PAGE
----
"Previous research has shown that stressful life events like divorce and abuse are associated with risky health behaviors," Jennifer B. Unger, the study's lead author, said. "This study extends previous research by identifying a specific life event - job loss in the family - as a health risk factor." The study examined if a family member's job loss could help predict whether an adolescent in that family would begin smoking within the year; the results were published in the May issue of the scientific journal Health Psychology. Unger and her co-authors are researchers with the Transdisciplinary Tobacco Use Research Center (TTURC) in the Keck School of Medicine of the University of Southern California.
"In times of economic and employment instability, many more families could face losing their jobs," Unger said. "It's important that we do more research to understand the impact of job loss and develop interventions to help all family members learn to cope with it without turning to substance use or other behaviors that harm their health."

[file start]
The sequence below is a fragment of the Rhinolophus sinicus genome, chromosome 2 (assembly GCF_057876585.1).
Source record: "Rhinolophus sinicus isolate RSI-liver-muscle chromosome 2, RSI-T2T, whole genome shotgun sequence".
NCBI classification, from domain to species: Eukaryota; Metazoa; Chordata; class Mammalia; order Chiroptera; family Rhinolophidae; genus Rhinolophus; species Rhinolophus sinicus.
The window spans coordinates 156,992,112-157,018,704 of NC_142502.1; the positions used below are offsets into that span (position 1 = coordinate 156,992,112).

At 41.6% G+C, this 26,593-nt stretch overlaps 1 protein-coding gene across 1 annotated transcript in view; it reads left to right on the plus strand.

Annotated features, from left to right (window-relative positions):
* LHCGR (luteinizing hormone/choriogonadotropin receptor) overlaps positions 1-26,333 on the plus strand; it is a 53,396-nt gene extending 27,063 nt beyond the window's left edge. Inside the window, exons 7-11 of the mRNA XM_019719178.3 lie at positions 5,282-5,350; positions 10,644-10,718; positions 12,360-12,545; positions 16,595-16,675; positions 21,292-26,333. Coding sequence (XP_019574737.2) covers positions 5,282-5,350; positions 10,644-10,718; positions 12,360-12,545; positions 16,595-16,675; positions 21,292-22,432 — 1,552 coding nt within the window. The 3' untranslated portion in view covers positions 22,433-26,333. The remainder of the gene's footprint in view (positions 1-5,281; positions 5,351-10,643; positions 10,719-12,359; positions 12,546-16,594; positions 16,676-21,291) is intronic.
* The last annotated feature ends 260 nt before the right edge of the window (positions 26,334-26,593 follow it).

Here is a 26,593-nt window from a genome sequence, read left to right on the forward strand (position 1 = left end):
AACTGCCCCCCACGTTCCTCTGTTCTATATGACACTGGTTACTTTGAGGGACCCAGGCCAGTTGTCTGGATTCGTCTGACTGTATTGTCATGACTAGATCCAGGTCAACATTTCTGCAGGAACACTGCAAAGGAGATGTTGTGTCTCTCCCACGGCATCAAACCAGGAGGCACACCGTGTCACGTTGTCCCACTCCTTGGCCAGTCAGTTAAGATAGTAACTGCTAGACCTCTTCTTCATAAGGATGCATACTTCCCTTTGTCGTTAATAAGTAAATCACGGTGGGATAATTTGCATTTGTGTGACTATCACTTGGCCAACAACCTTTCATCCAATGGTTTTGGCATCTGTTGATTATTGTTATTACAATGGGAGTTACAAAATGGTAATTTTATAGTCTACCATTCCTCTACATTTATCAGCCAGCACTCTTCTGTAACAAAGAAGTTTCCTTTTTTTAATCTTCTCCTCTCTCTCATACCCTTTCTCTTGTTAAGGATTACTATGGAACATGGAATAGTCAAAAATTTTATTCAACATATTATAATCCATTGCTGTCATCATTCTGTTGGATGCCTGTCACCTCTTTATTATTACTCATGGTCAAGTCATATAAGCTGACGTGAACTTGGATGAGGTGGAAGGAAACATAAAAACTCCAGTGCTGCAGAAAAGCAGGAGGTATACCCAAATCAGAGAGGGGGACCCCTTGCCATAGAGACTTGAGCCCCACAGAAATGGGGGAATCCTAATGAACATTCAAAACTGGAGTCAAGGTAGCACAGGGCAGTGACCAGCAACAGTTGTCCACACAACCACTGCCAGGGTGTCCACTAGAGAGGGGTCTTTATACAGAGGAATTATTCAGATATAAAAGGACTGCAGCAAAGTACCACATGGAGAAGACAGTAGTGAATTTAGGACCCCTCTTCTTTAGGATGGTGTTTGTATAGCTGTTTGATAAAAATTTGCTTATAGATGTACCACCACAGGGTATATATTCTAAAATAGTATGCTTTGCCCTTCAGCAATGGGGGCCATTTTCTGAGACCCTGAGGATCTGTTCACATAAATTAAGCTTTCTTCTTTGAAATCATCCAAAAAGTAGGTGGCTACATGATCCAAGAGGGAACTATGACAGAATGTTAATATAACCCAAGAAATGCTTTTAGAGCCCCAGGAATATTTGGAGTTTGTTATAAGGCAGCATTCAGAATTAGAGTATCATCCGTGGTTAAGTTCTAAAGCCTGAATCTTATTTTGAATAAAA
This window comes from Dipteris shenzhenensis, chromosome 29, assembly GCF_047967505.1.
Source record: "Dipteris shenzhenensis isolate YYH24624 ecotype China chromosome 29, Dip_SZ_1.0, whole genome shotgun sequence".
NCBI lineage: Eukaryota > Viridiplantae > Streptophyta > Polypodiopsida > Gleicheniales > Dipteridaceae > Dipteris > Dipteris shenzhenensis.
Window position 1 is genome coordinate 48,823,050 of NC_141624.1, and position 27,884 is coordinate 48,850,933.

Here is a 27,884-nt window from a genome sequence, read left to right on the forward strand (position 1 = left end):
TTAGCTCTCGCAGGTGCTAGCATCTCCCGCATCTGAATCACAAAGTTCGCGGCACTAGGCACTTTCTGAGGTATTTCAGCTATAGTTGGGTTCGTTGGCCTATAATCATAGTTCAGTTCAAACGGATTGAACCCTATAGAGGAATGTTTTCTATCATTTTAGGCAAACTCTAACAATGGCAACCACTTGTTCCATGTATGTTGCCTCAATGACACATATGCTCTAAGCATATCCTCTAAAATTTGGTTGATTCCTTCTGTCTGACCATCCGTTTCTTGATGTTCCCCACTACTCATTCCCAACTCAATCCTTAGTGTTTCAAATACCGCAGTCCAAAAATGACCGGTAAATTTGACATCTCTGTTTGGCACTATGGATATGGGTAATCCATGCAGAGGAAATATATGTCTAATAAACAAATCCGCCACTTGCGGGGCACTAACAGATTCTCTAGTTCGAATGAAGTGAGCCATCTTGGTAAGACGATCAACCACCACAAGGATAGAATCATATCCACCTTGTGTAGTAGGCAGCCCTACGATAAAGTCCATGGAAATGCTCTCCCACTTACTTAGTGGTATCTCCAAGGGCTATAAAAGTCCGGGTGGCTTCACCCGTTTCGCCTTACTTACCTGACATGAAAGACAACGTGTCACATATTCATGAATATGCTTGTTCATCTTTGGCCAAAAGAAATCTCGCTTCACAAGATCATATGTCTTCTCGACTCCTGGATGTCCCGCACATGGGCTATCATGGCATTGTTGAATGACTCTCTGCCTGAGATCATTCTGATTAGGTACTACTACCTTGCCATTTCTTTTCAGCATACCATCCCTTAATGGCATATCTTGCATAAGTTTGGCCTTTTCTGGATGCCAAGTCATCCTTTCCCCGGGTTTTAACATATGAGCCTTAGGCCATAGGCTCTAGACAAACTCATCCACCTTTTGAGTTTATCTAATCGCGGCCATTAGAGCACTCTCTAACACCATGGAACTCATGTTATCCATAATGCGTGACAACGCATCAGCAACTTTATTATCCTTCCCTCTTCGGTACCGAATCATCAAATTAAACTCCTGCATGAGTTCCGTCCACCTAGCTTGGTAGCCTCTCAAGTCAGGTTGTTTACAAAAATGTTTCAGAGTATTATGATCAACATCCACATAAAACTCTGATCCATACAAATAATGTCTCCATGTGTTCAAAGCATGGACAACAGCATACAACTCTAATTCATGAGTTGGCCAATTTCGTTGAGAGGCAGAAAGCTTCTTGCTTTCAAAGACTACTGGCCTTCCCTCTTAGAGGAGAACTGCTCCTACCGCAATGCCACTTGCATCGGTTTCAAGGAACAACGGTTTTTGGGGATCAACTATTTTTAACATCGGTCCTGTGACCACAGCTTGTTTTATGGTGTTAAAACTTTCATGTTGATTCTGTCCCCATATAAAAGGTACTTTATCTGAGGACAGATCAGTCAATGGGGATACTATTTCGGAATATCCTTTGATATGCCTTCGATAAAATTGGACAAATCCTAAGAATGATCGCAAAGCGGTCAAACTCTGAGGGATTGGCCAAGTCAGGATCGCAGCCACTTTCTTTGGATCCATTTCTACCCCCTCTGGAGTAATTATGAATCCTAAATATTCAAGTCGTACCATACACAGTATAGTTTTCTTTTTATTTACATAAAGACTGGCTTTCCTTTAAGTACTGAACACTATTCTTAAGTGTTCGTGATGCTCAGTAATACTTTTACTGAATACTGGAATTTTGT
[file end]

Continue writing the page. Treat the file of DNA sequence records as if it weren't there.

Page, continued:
The longitudinal study focused on 2,016 students from 24 urban, ethnically diverse schools in Southern California who, when surveyed in the sixth grade, indicated that they had never smoked. A year later, as seventh graders, they were surveyed again. The wide-ranging paper-and-pencil survey asked about tobacco use and related psychosocial and cultural variables, including questions about lifetime smoking (Did the student ever try smoking, even a few puffs?) and past 30-day smoking (Did the student smoke on at least one of the 30 days prece
Contact: Sarah Huoh
University of Southern California